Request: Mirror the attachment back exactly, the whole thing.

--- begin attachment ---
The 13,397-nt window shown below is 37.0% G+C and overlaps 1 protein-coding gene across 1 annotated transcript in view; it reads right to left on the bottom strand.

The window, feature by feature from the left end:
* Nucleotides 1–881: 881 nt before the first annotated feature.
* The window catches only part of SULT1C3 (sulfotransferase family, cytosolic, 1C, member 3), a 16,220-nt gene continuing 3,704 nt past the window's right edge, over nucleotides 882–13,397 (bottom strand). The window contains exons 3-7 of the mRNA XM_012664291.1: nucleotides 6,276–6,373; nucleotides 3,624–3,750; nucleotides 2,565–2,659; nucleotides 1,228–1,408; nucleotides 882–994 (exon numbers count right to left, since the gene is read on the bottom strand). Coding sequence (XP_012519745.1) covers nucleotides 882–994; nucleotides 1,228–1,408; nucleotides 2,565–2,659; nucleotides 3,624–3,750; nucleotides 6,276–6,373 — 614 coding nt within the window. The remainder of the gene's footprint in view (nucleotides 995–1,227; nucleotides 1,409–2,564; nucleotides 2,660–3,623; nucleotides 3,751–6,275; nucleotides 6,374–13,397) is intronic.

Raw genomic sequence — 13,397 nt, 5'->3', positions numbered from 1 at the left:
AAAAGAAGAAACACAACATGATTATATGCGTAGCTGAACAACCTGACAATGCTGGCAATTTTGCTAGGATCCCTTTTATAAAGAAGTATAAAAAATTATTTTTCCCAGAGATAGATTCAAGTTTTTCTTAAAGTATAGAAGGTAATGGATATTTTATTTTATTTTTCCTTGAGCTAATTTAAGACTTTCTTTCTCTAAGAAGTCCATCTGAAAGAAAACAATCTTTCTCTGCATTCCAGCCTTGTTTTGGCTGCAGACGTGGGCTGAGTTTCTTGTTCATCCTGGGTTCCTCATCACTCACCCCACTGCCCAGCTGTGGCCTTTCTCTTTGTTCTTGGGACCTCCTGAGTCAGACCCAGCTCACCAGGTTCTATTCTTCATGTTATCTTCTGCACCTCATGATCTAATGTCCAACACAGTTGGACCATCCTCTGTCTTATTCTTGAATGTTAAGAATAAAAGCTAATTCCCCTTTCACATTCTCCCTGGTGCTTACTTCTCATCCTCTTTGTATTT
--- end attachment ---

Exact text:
The 13,397-nt window shown below is 37.0% G+C and overlaps 1 protein-coding gene across 1 annotated transcript in view; it reads right to left on the bottom strand.

The window, feature by feature from the left end:
* Nucleotides 1–881: 881 nt before the first annotated feature.
* The window catches only part of SULT1C3 (sulfotransferase family, cytosolic, 1C, member 3), a 16,220-nt gene continuing 3,704 nt past the window's right edge, over nucleotides 882–13,397 (bottom strand). The window contains exons 3-7 of the mRNA XM_012664291.1: nucleotides 6,276–6,373; nucleotides 3,624–3,750; nucleotides 2,565–2,659; nucleotides 1,228–1,408; nucleotides 882–994 (exon numbers count right to left, since the gene is read on the bottom strand). Coding sequence (XP_012519745.1) covers nucleotides 882–994; nucleotides 1,228–1,408; nucleotides 2,565–2,659; nucleotides 3,624–3,750; nucleotides 6,276–6,373 — 614 coding nt within the window. The remainder of the gene's footprint in view (nucleotides 995–1,227; nucleotides 1,409–2,564; nucleotides 2,660–3,623; nucleotides 3,751–6,275; nucleotides 6,374–13,397) is intronic.

Raw genomic sequence — 13,397 nt, 5'->3', positions numbered from 1 at the left:
AAAAGAAGAAACACAACATGATTATATGCGTAGCTGAACAACCTGACAATGCTGGCAATTTTGCTAGGATCCCTTTTATAAAGAAGTATAAAAAATTATTTTTCCCAGAGATAGATTCAAGTTTTTCTTAAAGTATAGAAGGTAATGGATATTTTATTTTATTTTTCCTTGAGCTAATTTAAGACTTTCTTTCTCTAAGAAGTCCATCTGAAAGAAAACAATCTTTCTCTGCATTCCAGCCTTGTTTTGGCTGCAGACGTGGGCTGAGTTTCTTGTTCATCCTGGGTTCCTCATCACTCACCCCACTGCCCAGCTGTGGCCTTTCTCTTTGTTCTTGGGACCTCCTGAGTCAGACCCAGCTCACCAGGTTCTATTCTTCATGTTATCTTCTGCACCTCATGATCTAATGTCCAACACAGTTGGACCATCCTCTGTCTTATTCTTGAATGTTAAGAATAAAAGCTAATTCCCCTTTCACATTCTCCCTGGTGCTTACTTCTCATCCTCTTTGTATTT